Some of you may have read the title of this piece and said to yourself, “Holidays?! It’s only September! We have plenty of time before we start having to deal with the holidays!” On the one hand, yes, you’re right! Thanksgiving is a few months away, however we’ve learned that now is just about the right time to start having some conversations to have the best holiday season your family can have. (Case in point: Melissa’s father and Jake’s mom have both asked about our Thanksgiving and Christmas plans already!)
Here are some important holiday expectations to start talking about now:
1) What does your church expect?
Working for a church and getting through the holidays can often be a bit of a challenge. When everyone else has time off to spend with their families, it seems like it’s busy season for many pastors. To tend to the needs and desires of your family, we recommend that couples have some purposeful conversations with church leadership well in advance of the holiday season. What are the church’s expectations during a specific holiday? Are you allowed to take time away with your family? And does that time off count as vacation time? Couples will probably have to find creative ways to meet both job requirements and the needs of family.
2) What does your spouse and kids expect?
It’s really important every year to not just assume that everyone wants to do the same thing as last year. A number of things could have changed for your family in the past year, so make sure you prioritize sitting down and checking in on everyone’s expectations. As a family, talk about how each person would like to celebrate the time and what emotions the holiday season might evoke. If couples are not on the same page concerning plans, it will cause tension, fights, and hurt feelings all around. So take the time to talk about things beforehand and make the holidays an enjoyable time for both spouses and extended family.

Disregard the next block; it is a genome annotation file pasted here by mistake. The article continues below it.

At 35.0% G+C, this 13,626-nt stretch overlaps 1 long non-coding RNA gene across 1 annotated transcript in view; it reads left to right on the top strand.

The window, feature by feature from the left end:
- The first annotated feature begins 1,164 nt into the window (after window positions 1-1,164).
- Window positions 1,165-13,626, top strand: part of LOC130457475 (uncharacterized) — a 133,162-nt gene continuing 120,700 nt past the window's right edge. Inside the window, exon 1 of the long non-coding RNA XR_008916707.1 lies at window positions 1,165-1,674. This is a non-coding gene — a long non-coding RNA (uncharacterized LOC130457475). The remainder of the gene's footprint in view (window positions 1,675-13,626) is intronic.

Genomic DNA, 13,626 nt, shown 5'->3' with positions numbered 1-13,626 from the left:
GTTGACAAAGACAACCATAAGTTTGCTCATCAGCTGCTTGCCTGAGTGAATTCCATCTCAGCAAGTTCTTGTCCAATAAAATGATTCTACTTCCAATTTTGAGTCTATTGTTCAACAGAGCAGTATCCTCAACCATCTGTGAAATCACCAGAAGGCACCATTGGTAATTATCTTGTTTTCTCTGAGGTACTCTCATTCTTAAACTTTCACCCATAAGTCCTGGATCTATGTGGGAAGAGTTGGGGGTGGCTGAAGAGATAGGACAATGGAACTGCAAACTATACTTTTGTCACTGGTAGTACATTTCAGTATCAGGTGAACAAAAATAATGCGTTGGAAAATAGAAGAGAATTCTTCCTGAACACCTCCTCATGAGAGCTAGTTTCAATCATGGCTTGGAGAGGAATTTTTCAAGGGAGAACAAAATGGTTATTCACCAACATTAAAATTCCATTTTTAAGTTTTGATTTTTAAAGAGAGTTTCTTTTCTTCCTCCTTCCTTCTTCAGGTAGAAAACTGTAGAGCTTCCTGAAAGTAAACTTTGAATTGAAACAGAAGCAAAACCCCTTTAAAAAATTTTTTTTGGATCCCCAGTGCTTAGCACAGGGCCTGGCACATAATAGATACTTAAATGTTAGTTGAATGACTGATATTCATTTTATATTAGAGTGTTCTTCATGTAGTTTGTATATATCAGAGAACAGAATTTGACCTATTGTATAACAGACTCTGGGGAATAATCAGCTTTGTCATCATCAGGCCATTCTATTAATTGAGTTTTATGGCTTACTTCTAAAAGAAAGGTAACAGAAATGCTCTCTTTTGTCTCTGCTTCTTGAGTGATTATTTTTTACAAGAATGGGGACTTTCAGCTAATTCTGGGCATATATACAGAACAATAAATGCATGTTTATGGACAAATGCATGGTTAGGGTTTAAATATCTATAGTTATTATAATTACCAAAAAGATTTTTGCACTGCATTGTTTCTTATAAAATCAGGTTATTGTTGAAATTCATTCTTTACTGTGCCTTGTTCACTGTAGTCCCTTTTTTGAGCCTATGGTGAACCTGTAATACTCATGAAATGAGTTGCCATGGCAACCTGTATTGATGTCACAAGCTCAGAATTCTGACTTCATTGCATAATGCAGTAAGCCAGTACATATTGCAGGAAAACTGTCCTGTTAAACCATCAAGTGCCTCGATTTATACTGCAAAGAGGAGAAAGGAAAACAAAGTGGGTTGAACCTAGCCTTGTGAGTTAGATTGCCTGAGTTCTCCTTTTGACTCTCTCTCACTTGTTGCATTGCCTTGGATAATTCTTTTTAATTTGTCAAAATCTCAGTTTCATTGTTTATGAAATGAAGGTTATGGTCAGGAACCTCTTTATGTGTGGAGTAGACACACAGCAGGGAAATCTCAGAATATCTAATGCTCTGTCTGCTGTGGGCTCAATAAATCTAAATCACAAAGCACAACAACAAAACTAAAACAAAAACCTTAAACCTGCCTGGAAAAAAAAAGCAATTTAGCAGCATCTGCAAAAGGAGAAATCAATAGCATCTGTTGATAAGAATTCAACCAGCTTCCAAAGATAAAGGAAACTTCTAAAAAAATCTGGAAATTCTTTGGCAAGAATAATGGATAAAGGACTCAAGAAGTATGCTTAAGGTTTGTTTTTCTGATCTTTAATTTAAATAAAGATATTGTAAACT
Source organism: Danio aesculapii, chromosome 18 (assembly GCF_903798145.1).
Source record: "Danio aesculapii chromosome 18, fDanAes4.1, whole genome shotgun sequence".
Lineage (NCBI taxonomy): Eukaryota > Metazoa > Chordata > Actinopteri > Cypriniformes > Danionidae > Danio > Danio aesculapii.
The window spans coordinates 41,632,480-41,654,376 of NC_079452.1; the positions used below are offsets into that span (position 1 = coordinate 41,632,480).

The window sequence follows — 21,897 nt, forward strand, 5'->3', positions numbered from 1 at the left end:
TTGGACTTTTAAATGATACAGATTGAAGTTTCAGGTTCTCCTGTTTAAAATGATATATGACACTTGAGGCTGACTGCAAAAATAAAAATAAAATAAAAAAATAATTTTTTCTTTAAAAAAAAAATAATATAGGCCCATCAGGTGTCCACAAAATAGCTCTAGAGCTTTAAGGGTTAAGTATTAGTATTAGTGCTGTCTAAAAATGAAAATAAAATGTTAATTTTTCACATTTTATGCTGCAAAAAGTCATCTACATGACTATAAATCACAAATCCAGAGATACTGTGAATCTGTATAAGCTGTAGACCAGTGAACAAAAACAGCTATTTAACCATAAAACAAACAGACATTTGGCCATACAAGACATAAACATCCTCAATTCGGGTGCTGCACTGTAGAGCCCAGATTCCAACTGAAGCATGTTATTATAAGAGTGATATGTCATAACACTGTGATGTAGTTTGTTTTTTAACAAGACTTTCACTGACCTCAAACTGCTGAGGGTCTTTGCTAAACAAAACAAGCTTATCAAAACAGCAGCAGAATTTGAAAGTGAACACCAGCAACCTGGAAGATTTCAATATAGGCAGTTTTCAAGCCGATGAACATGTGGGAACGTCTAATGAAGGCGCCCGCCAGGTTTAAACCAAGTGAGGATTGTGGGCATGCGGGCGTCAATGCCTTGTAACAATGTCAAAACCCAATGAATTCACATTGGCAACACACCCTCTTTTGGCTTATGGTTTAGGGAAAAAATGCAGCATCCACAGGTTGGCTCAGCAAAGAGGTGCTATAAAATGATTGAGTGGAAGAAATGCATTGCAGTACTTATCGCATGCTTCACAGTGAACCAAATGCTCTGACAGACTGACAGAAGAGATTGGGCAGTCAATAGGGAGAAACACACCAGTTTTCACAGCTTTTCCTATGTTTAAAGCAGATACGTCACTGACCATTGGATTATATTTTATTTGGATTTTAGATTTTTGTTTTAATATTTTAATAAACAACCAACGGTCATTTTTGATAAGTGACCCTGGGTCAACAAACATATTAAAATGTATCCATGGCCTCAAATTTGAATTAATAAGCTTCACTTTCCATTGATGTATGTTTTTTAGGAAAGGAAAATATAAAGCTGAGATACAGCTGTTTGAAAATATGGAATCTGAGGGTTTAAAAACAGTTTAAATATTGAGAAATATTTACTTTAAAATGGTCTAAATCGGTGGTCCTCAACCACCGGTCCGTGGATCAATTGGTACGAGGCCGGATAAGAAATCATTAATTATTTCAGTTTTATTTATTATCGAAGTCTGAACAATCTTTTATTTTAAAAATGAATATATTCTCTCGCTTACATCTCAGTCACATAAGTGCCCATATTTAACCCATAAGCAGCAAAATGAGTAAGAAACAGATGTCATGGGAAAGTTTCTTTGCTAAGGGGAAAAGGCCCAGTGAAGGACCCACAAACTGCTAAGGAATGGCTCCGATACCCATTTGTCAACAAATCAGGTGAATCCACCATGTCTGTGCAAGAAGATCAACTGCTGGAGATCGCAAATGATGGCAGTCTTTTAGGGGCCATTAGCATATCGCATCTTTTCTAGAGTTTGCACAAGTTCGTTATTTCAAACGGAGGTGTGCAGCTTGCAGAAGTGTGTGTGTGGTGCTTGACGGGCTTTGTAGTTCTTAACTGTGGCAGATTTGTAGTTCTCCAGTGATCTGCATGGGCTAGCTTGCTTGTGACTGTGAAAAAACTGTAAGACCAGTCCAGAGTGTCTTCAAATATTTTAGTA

3) What do your extended families expect?
Extended families are where things can really start to get messy when it comes to the holidays, especially if you or your spouse has parents who are divorced. Everyone will want time from you yet there won’t always be enough time to make everyone happy. Take the time to find out what your other family members are thinking and then make a decision as a couple what you are going to do and stick to it! When it comes to communicating your decision to your extended family, we’ve found that the best way to avoid hurt feelings and protect the holiday plans that couples have already made together is for husbands and wives to each deal with their own family. For some reason, relatives hear and understand things better from their own kin and are much more willing to accept a change in tradition when it’s explained by a family member.
4) What is your budget expectation?
Oh, the joys of money and the holidays. Sometimes, there isn’t a quicker way to ruin the holiday season that dealing with differences of opinions about how much to spend. The best way to handle spending is to create a holiday budget together ahead of time. And stick to it! Both partners can discuss where they’d like to spend extra money and how much they feel is appropriate. At the end of the discussion, couples should have a budget that is agreed upon by both parties. That way, spending becomes fun and not another holiday squabble.
Jake and Melissa Kircher / @marriageismessy
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